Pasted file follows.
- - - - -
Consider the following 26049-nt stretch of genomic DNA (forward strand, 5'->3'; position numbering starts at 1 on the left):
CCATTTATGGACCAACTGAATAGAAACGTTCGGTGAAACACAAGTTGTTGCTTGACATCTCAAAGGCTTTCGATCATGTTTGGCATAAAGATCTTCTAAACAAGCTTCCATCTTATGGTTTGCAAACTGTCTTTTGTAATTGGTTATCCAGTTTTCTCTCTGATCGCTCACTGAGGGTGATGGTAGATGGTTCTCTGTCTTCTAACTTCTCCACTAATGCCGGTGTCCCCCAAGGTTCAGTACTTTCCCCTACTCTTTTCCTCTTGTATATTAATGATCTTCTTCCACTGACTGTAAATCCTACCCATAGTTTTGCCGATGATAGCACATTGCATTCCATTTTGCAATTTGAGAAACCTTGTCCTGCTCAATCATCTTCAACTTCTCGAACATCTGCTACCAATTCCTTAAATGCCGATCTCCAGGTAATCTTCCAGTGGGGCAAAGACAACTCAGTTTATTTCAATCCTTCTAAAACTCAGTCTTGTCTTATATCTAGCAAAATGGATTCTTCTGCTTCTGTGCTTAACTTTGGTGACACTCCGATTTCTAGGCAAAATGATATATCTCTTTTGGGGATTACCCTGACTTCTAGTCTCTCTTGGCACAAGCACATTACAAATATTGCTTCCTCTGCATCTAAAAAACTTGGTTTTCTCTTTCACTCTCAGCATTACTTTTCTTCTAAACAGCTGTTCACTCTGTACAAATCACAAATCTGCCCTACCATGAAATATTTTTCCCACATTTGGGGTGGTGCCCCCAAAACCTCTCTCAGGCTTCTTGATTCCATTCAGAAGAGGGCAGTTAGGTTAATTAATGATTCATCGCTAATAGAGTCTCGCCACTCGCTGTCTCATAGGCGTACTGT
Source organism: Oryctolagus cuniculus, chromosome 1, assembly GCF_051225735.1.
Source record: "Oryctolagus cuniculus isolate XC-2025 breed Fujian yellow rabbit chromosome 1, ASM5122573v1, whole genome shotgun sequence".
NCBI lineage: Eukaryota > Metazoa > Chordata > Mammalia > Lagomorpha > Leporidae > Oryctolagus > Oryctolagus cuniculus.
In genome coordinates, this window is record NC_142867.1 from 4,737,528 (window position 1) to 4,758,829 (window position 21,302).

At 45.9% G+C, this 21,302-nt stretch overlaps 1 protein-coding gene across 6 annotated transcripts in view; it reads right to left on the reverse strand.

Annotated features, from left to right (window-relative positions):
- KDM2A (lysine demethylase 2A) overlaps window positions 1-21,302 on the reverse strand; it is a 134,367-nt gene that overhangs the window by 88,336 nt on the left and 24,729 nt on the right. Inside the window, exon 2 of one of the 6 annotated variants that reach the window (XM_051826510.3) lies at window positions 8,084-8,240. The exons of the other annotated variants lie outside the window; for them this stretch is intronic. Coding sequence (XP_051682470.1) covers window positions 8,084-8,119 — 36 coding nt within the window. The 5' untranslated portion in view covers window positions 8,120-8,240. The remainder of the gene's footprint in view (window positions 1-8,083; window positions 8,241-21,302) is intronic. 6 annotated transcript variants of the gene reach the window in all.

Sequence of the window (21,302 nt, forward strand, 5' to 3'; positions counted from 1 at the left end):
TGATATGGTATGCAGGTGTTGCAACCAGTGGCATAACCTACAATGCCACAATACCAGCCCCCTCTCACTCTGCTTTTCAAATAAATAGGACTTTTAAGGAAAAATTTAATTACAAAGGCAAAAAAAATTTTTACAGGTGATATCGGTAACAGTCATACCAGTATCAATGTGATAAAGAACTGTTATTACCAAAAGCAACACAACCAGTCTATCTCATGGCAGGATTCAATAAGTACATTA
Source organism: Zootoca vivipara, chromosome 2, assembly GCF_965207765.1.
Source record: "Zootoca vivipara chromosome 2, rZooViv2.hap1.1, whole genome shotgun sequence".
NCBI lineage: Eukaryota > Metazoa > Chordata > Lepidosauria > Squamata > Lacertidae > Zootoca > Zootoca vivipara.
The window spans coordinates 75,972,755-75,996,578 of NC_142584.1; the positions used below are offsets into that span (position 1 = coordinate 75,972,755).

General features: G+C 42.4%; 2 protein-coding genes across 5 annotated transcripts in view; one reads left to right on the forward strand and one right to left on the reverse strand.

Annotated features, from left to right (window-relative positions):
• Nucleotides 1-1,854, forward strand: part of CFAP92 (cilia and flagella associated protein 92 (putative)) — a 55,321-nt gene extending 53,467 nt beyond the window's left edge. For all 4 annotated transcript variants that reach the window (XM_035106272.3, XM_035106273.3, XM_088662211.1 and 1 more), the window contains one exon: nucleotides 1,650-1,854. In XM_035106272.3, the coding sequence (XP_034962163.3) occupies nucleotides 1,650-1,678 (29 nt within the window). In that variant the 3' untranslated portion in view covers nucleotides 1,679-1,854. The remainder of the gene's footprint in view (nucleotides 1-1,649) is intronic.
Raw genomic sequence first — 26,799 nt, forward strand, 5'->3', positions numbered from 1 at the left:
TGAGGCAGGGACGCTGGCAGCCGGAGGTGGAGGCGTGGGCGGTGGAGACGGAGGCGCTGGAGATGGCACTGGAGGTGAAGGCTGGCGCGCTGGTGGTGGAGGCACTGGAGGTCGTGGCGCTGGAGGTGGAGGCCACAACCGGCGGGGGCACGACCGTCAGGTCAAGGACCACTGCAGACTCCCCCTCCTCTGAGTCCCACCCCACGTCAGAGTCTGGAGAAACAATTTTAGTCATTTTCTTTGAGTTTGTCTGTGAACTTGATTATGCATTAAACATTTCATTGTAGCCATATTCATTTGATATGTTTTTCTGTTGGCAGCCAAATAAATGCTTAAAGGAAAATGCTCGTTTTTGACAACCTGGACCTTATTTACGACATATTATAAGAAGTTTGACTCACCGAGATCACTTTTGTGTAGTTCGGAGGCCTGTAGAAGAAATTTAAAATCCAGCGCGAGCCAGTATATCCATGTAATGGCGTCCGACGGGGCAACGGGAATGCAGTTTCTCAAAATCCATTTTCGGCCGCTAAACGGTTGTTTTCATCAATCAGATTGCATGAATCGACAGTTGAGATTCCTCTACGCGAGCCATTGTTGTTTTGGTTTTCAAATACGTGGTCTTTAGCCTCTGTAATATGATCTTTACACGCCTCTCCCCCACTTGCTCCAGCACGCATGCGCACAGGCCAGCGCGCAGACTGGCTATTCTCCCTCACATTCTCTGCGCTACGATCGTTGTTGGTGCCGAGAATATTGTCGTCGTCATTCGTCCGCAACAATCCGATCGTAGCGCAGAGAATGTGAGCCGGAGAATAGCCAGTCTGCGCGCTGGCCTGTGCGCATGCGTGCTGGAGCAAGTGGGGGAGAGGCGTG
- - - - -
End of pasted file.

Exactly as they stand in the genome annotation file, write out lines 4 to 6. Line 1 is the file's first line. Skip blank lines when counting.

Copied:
Source record: "Oryctolagus cuniculus isolate XC-2025 breed Fujian yellow rabbit chromosome 1, ASM5122573v1, whole genome shotgun sequence".
NCBI lineage: Eukaryota > Metazoa > Chordata > Mammalia > Lagomorpha > Leporidae > Oryctolagus > Oryctolagus cuniculus.
In genome coordinates, this window is record NC_142867.1 from 4,737,528 (window position 1) to 4,758,829 (window position 21,302).